The Human Past The Human Past The Human Past The Human Past
The Human Past The Human Past The Human Past The Human Past
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Chapter 19 - The Human Past: Retrospect and Prospect
Learning Objectives

After reading this chapter, students should be able to:

    understand the ways in which knowledge of the past can give insight into current problems

    connect past issues of population increase with demographic problems experienced today

    understand the positive and negative consequences of population growth, farming, and biological exchange

    trace the development from subsistence intensification, to population increase, to specialization, to social and economic complexity

    discuss human impacts on the environment

    describe the human struggle to adapt to and cope with climatic change

    explain the complex interactions of the Columbian Exchange

    characterize the ways in which archaeology can contribute to understanding past and present

The text has described the development of human societies over 2.5 million years, based on archaeological evidence and supplemented by written records in historic periods, since archaeology does not stop when writing appears. Whether prehistoric or historic, archaeology informs our understanding of human conditions and social practices up to the present day and places recent events in long-term perspective through four specific themes.


After the Ice Age, only a few million people inhabited the earth; today there are 6 billion, and the number is still growing, thanks to medical advances. This dramatic growth, especially since AD 1500, due to climatic stability and the development of social and economic mechanisms capable of supporting high population densities. The challenge of demographic increase is extracting more food from the environment, first through increasingly sophisticated hunting and gathering, second, through the development of agriculture. The process was gradual, first with locally available plants and animals, rain-fed cultivation, and simple technology. When animals were domesticated (in most regions) they were used for traction and transport, milk or wool, wealth, and as a meat source. Farming was highly varied due to very differing environmental conditions. Sedentary settlements almost always became the ultimate residence pattern.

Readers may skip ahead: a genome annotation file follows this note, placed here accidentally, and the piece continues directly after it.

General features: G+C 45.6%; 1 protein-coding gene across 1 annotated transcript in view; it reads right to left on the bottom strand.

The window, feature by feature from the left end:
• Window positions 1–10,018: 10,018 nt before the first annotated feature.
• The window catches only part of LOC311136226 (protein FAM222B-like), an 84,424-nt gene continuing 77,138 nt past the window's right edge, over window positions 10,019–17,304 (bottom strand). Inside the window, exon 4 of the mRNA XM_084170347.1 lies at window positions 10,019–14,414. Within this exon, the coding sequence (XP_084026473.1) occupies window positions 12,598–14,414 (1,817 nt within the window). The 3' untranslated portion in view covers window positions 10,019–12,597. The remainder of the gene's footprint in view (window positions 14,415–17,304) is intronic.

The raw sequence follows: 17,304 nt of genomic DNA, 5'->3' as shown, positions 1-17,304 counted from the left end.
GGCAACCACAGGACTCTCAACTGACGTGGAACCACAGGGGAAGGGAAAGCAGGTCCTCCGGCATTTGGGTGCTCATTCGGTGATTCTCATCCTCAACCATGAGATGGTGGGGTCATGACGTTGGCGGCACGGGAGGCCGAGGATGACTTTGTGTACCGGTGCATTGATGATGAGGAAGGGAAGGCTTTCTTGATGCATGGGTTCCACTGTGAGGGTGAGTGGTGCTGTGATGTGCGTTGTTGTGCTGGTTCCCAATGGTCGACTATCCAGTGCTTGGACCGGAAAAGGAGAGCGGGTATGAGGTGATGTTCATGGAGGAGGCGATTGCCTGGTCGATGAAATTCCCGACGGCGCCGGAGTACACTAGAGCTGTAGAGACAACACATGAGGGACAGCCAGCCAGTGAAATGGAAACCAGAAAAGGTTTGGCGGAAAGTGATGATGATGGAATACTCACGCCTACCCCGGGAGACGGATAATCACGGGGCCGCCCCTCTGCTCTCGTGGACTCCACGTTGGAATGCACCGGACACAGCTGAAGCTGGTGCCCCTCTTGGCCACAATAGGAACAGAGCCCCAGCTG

Agriculture also had its down side: the health of early farmers was poorer than hunter-gatherers due to a narrower range of foods and dietary deficiencies. Tooth wear from grindstone grit was problematic, as was weather and crop failure. Increased incidence of infectious disease resulted from a larger reservoir of human hosts, crowded together with each other and domestic animals, whose diseases mutated into human forms, especially in the Old World, a process that continues today.

In long-term perspective, the most serious issues relate to the agricultural basis of demographic growth, which continues today, supported by increasingly intensive and industrialized farming.


Intensification of food production was achieved by breeding new, more productive crops or livestock, and devising new methods and technologies of cultivation, such as fertilizing with manure, shortening fallow periods, irrigation, and terracing.

With larger populations came growing social and economic complexity. Inequalities of wealth and status led to the rise of hierarchical societies, including the state societies or "civilizations."

Communities and individuals became more specialized. Some engaged in farming while others, i.e. metalworkers in a state society, could depend on others to support their needs: miners and traders to provide raw materials, farmers and administrators to organize and supply their food, market sellers for other needed commodities, scribes to record transactions.

The unprecedented size and food requirements of such early, complex urban populations placed heavy demands on agriculture, and in turn, on a vulnerable environment: irrigation systems could cause soil salinization and loss of fertility; forest clearance led to erosion. These problems are still with us today: intensive agriculture; degradation of rainforest from logging; or river flows crippled by diversion for irrigation.


Early farmers may never have traveled very far, relying on traders or down-the-line exchange for contact with distant places. Most long-distance human movement ended once the initial stages were complete, as in colonization events. Within the past 2000 years patterns of contact have remained active and become increasingly global in recent decades.